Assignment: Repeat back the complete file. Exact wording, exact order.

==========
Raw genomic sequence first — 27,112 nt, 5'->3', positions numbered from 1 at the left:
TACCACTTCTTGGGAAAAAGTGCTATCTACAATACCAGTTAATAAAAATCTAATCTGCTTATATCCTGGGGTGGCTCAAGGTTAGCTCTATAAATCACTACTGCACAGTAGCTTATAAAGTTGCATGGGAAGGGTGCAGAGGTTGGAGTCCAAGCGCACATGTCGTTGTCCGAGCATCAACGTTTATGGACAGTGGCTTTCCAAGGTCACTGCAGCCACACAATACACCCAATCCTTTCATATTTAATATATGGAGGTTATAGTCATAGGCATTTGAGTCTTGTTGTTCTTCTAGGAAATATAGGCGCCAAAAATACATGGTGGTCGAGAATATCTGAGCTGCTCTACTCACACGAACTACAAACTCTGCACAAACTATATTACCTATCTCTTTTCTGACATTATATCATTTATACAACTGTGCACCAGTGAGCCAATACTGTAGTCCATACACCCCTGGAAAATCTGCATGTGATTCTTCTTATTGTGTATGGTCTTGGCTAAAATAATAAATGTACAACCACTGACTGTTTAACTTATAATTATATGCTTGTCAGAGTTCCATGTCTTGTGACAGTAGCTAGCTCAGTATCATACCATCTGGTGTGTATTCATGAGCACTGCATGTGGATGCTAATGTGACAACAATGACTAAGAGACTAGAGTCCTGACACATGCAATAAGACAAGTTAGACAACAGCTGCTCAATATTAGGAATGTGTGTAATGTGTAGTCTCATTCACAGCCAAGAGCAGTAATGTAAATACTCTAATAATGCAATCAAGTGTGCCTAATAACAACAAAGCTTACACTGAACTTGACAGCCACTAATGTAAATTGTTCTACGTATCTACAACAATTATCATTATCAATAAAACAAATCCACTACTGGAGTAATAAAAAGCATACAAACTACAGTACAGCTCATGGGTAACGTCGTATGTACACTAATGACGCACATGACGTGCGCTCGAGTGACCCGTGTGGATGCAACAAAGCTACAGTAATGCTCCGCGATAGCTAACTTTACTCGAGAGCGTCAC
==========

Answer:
Raw genomic sequence first — 27,112 nt, 5'->3', positions numbered from 1 at the left:
TACCACTTCTTGGGAAAAAGTGCTATCTACAATACCAGTTAATAAAAATCTAATCTGCTTATATCCTGGGGTGGCTCAAGGTTAGCTCTATAAATCACTACTGCACAGTAGCTTATAAAGTTGCATGGGAAGGGTGCAGAGGTTGGAGTCCAAGCGCACATGTCGTTGTCCGAGCATCAACGTTTATGGACAGTGGCTTTCCAAGGTCACTGCAGCCACACAATACACCCAATCCTTTCATATTTAATATATGGAGGTTATAGTCATAGGCATTTGAGTCTTGTTGTTCTTCTAGGAAATATAGGCGCCAAAAATACATGGTGGTCGAGAATATCTGAGCTGCTCTACTCACACGAACTACAAACTCTGCACAAACTATATTACCTATCTCTTTTCTGACATTATATCATTTATACAACTGTGCACCAGTGAGCCAATACTGTAGTCCATACACCCCTGGAAAATCTGCATGTGATTCTTCTTATTGTGTATGGTCTTGGCTAAAATAATAAATGTACAACCACTGACTGTTTAACTTATAATTATATGCTTGTCAGAGTTCCATGTCTTGTGACAGTAGCTAGCTCAGTATCATACCATCTGGTGTGTATTCATGAGCACTGCATGTGGATGCTAATGTGACAACAATGACTAAGAGACTAGAGTCCTGACACATGCAATAAGACAAGTTAGACAACAGCTGCTCAATATTAGGAATGTGTGTAATGTGTAGTCTCATTCACAGCCAAGAGCAGTAATGTAAATACTCTAATAATGCAATCAAGTGTGCCTAATAACAACAAAGCTTACACTGAACTTGACAGCCACTAATGTAAATTGTTCTACGTATCTACAACAATTATCATTATCAATAAAACAAATCCACTACTGGAGTAATAAAAAGCATACAAACTACAGTACAGCTCATGGGTAACGTCGTATGTACACTAATGACGCACATGACGTGCGCTCGAGTGACCCGTGTGGATGCAACAAAGCTACAGTAATGCTCCGCGATAGCTAACTTTACTCGAGAGCGTCAC